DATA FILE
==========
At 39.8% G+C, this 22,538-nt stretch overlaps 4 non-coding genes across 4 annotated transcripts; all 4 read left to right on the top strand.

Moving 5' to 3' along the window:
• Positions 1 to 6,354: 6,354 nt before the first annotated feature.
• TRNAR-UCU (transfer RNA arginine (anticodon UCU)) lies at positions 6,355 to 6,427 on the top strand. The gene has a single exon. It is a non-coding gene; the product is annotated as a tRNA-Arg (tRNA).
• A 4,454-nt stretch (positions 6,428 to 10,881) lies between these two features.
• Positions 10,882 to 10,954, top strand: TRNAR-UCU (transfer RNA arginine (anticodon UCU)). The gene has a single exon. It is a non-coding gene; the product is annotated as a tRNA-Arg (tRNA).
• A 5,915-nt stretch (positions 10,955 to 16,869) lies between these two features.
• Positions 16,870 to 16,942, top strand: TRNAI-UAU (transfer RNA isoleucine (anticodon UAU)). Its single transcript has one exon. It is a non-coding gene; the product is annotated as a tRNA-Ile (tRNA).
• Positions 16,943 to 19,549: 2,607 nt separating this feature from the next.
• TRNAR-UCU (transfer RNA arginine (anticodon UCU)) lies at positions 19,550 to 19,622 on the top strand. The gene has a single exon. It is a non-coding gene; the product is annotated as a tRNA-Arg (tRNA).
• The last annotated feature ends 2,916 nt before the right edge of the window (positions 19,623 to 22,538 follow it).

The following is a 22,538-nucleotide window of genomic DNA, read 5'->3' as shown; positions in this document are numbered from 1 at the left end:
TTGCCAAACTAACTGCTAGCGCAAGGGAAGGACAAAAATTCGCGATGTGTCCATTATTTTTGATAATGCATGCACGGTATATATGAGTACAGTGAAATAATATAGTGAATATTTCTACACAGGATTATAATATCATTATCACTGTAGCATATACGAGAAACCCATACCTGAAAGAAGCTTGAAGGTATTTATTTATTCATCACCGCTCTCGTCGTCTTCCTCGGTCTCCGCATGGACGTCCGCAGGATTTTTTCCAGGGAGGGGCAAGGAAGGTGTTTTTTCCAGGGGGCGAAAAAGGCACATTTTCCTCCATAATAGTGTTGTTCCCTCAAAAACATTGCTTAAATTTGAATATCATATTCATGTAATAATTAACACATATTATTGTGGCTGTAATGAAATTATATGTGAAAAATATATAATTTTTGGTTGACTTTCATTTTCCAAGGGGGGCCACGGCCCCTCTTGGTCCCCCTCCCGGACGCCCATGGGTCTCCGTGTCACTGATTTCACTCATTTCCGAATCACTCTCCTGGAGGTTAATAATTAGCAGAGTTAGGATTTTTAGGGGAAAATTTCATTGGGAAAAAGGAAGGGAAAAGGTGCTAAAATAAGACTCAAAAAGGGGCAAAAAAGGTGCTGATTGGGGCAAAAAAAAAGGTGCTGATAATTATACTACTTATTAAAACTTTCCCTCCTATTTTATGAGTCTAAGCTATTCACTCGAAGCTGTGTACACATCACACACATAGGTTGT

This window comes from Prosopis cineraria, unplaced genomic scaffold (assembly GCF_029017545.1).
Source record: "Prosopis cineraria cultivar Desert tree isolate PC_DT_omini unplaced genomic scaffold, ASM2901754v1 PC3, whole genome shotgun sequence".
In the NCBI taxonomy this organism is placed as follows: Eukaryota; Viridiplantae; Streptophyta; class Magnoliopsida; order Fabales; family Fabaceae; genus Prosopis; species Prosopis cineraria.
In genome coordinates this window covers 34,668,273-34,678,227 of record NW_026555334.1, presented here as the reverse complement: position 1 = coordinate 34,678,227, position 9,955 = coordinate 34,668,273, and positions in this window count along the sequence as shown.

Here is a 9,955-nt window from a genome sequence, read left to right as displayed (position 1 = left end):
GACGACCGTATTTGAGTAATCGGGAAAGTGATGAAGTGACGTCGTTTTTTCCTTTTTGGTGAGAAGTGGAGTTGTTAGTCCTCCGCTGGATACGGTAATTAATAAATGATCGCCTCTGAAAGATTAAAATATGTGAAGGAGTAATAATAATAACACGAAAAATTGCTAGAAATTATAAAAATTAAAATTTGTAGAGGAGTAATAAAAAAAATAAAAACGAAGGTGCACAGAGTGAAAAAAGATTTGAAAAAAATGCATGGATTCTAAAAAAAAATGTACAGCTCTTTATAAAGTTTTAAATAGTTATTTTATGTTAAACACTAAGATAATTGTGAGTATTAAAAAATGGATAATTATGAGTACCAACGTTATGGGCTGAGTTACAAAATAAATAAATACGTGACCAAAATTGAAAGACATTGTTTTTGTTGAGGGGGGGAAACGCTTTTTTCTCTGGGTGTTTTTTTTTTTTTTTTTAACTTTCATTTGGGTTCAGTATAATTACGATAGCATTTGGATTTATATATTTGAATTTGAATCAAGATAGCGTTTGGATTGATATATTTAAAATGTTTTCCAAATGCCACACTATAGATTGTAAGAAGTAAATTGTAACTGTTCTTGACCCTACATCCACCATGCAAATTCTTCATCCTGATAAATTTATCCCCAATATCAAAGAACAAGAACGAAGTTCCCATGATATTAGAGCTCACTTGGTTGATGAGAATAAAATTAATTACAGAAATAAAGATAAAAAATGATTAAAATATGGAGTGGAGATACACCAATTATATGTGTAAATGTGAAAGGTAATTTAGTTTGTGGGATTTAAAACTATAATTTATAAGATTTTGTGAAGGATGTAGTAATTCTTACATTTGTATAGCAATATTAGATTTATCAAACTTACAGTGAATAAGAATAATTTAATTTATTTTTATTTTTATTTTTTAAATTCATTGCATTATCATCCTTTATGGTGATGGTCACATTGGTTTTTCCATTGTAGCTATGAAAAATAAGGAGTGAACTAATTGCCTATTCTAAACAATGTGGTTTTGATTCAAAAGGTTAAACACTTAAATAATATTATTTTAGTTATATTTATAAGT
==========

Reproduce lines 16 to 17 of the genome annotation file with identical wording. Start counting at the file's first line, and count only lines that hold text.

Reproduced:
In the NCBI taxonomy this organism is placed as follows: Eukaryota; Viridiplantae; Streptophyta; class Magnoliopsida; order Fabales; family Fabaceae; genus Prosopis; species Prosopis cineraria.
In genome coordinates this window covers 34,668,273-34,678,227 of record NW_026555334.1, presented here as the reverse complement: position 1 = coordinate 34,678,227, position 9,955 = coordinate 34,668,273, and positions in this window count along the sequence as shown.